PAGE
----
'Love at last sight': telling the stories of the people of Ras Al Khaimah

How a love affair with the northern emirate turned into a dazzling book telling the stories of many of its most remarkable residents

Aisha Saeed Hassan, far left, moved from her mountain home into modern housing in Al Jeer in the 1980s on the same day as her neighbours Fatima Saeed Rashed and Maryam Zaidi Ali. Photos courtesy Jeff Topping
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When I was 13, my mother and I moved to a city of superheroes. Ras Al Khaimah was home to women who scaled craggy mountains barefoot in search of the perfect honeycomb, men who survived lightning strikes and shipwrecks, and sailors who rescued divers from aquatic djinn by waving garlic over their faces.

I did not appreciate this as a child. Through the eyes of a 13-year-old from Canada’s rainforest west coast, Ras Al Khaimah was ramshackle and dusty.

The mountains had no trees. The sky had no clouds. I told myself I would stay for only two years, three at most. That was in 1997. I am still here.

In 2014, with Jeff Topping, an American photojournalist and former staff photographer for The National, I began a project called People of Ras Al Khaimah.

Jeff and I compiled portraits and interviews with more than 50 people from Ras Al Khaimah – Emiratis and long-term residents who had witnessed the country's transition from a pre-oil economy. We interviewed people from hamlets and the city, encompassing Ras Al Khaimah's four distinct geographies: sea, desert, mountain and cityscape.

Thanks to the support of the Ras Al Khaimah Government and the Sheikh Saud bin Saqr Al Qasimi Foundation for Policy Research, our book will be launched on Thursday in Ras Al Khaimah. We can now share these stories about fearless honeycomb collectors and shipwrecked sailors with a wider audience.

Ras Al Khaimah can be an inaccessible city. It has no downtown core and no obvious walkways. Many people do not speak English. We hope that our book encourages visitors to leave beachside hotels, and helps residents to reconnect with their neighbourhoods.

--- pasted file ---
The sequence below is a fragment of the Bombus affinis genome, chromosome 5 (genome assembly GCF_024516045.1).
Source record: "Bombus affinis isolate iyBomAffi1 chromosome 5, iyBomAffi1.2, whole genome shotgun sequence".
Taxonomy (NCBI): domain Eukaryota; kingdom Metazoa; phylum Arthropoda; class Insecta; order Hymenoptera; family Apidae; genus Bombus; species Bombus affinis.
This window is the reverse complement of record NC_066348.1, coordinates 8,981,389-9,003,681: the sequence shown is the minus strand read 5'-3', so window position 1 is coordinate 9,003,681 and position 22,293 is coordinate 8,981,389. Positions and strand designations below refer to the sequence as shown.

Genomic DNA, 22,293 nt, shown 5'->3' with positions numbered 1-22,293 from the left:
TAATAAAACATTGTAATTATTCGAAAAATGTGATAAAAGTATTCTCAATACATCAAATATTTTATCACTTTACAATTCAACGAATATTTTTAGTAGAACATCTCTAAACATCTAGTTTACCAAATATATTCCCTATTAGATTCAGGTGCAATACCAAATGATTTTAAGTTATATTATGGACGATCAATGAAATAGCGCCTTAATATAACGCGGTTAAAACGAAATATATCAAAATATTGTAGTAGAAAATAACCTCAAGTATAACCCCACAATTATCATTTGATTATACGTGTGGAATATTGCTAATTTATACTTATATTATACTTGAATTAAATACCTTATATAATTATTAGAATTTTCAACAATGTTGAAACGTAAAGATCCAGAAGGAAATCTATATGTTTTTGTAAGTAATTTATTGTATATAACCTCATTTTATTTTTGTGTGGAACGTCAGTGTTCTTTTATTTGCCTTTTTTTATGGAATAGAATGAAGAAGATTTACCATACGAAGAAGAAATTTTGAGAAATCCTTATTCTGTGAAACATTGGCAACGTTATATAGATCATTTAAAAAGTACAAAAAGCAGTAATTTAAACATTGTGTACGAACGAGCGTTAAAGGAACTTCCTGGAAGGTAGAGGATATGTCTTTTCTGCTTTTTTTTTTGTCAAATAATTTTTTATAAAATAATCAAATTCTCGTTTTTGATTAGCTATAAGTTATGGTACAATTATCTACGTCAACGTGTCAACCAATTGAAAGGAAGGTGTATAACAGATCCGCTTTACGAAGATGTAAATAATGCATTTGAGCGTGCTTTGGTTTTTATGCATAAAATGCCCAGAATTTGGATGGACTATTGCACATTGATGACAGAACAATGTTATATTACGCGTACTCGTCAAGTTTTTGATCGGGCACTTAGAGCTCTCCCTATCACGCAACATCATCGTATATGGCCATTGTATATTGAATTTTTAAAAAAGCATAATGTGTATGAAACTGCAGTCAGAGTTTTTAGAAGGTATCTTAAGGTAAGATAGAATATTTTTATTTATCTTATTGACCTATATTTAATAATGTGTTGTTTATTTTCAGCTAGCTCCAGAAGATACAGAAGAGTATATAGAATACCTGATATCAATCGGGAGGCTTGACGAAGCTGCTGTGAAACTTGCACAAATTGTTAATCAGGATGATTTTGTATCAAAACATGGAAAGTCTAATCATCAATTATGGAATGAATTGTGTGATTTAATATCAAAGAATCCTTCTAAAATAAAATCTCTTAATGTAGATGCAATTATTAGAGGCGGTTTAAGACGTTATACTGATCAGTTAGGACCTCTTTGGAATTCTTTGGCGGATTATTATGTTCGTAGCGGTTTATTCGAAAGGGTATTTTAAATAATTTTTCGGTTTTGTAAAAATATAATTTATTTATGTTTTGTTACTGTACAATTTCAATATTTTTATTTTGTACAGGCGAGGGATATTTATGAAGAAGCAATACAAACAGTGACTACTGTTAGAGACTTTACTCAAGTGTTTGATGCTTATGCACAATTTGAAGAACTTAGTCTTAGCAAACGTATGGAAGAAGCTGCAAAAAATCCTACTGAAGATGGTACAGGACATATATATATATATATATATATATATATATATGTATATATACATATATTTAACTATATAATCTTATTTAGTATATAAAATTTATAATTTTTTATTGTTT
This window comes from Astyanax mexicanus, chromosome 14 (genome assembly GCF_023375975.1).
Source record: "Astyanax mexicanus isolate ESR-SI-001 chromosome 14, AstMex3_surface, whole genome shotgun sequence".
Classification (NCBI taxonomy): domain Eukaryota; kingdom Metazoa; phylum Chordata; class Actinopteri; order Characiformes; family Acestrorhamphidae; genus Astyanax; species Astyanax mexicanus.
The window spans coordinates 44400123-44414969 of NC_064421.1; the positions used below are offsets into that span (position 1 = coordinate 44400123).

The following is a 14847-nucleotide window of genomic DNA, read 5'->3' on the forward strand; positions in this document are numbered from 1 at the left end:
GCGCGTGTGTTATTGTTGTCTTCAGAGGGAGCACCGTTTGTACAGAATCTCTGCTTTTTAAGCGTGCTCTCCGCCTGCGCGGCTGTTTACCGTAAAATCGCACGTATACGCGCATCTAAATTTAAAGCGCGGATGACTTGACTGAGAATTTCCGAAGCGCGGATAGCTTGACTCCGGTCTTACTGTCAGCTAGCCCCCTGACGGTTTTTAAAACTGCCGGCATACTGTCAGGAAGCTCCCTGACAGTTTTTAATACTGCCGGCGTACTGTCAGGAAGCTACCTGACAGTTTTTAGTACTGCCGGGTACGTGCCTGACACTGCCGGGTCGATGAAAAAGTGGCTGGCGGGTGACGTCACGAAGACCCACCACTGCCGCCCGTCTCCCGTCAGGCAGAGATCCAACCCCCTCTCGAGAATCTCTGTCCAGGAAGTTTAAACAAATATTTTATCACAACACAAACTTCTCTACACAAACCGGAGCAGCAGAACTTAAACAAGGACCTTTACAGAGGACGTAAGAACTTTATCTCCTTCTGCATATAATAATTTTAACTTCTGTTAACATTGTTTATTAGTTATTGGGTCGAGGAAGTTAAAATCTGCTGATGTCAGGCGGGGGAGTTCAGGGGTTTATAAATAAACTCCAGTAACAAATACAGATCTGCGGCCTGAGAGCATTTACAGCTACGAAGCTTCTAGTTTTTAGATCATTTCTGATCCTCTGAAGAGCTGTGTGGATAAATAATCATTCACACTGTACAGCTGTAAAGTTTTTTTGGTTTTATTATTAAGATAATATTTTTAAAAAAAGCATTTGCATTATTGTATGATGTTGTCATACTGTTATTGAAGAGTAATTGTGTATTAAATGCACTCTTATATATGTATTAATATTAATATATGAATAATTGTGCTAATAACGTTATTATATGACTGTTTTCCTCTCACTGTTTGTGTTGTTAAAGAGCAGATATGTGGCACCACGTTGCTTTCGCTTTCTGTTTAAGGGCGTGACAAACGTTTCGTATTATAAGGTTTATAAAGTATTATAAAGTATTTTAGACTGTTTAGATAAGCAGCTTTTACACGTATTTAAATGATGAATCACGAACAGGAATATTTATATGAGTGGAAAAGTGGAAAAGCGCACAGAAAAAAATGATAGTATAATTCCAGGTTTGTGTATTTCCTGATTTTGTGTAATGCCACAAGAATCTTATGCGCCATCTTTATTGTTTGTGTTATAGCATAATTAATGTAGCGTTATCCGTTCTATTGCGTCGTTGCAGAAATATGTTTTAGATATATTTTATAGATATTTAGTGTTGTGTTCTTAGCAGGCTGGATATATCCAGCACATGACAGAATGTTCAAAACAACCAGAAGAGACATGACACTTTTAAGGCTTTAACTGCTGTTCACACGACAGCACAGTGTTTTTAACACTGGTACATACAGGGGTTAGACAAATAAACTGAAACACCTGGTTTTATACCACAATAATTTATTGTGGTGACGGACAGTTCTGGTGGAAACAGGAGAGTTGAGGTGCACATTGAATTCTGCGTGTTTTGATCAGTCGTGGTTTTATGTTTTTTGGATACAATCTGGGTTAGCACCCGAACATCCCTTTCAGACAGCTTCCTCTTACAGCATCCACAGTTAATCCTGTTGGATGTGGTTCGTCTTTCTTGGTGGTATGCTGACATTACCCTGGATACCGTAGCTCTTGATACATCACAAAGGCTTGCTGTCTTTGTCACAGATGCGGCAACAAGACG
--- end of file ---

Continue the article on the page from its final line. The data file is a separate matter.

Many of those we interviewed have aged. Others have repatriated after decades in the Gulf. About half of the profiles are Emiratis, and the other half represent 16 nationalities.

Jeff was insistent that a high proportion of the profiles should be women. For the first month, nearly everyone said it would be impossible to find a single woman who would agree to be photographed. This changed with the three women on the book's front cover, Aisha Saeed Hassan, Fatima Saeed Rashed and Maryam Zaidi Ali. Jeff met them by chance on a street in northern coastal town Al Jeer. As is typical for Al Jeer, they were gracious and welcoming. Once they agreed, others followed.

In Al Jeer, neighbours would appear from homes to give us fresh goats’ cheese and dates as we worked. That hospitality is why many people remain in Ras Al Khaimah, not for years, but for generations.

In the UAE, we are taught to think of ourselves as temporary. Immigration is unofficial, so there is always an expectation from ourselves, or from family, that we will eventually move on. This project taught me to think of myself as permanent.

I learnt how common my own story was. Nearly everyone spoke of the emptiness of the landscape when they arrived, whether it was in 1966 or 1994. People not only cried from the pain of separation from loved ones, but also at the sheer emptiness of the place. Nearly everyone intended to stay for two years – or three at most. Then they found home.

We were welcomed. Our book is not only the story of migrant workers, who are scarcely migratory at all, but also the Emiratis who welcomed them and, very often, were migrants themselves before the discovery of oil.

The first questions I am usually asked in Ras Al Khaimah are not about my nationality or work, but about my family and neighbourhood.

People seek clues to the question: how are we connected? People in Ras Al Khaimah always seek commonalities, and this, perhaps, is why the emirate of 354,000 is still often described as “simple” and like a “village”.

Modernity has arrived and life is more isolated than it was. Public schools now segregate Emiratis and foreigners.

The city has shifted south into suburbs that are more divided by class and nationality. This is how modernity plays out anywhere in the world.

The German philosopher Walter Benjamin said: "The delight of the city dweller is love not at first sight, but at last sight." Some people outgrow their hometown. Ras Al Khaimah flipped this formula and outgrew us. This sentiment will be familiar to many raised in swift-changing Gulf cities, where love is always at last sight.

People of Ras Al Khaimah will be launched on Thursday, June 7 at the Cultural Centre in Ras Al Khaimah, opposite Manar Mall, from 8pm. Entry is free. The book will be on sale from souq.comwww.amazon.co.uk and at bookshops across the UAE. For more stories, For more stories, visit www.facebook.com/rakpeople

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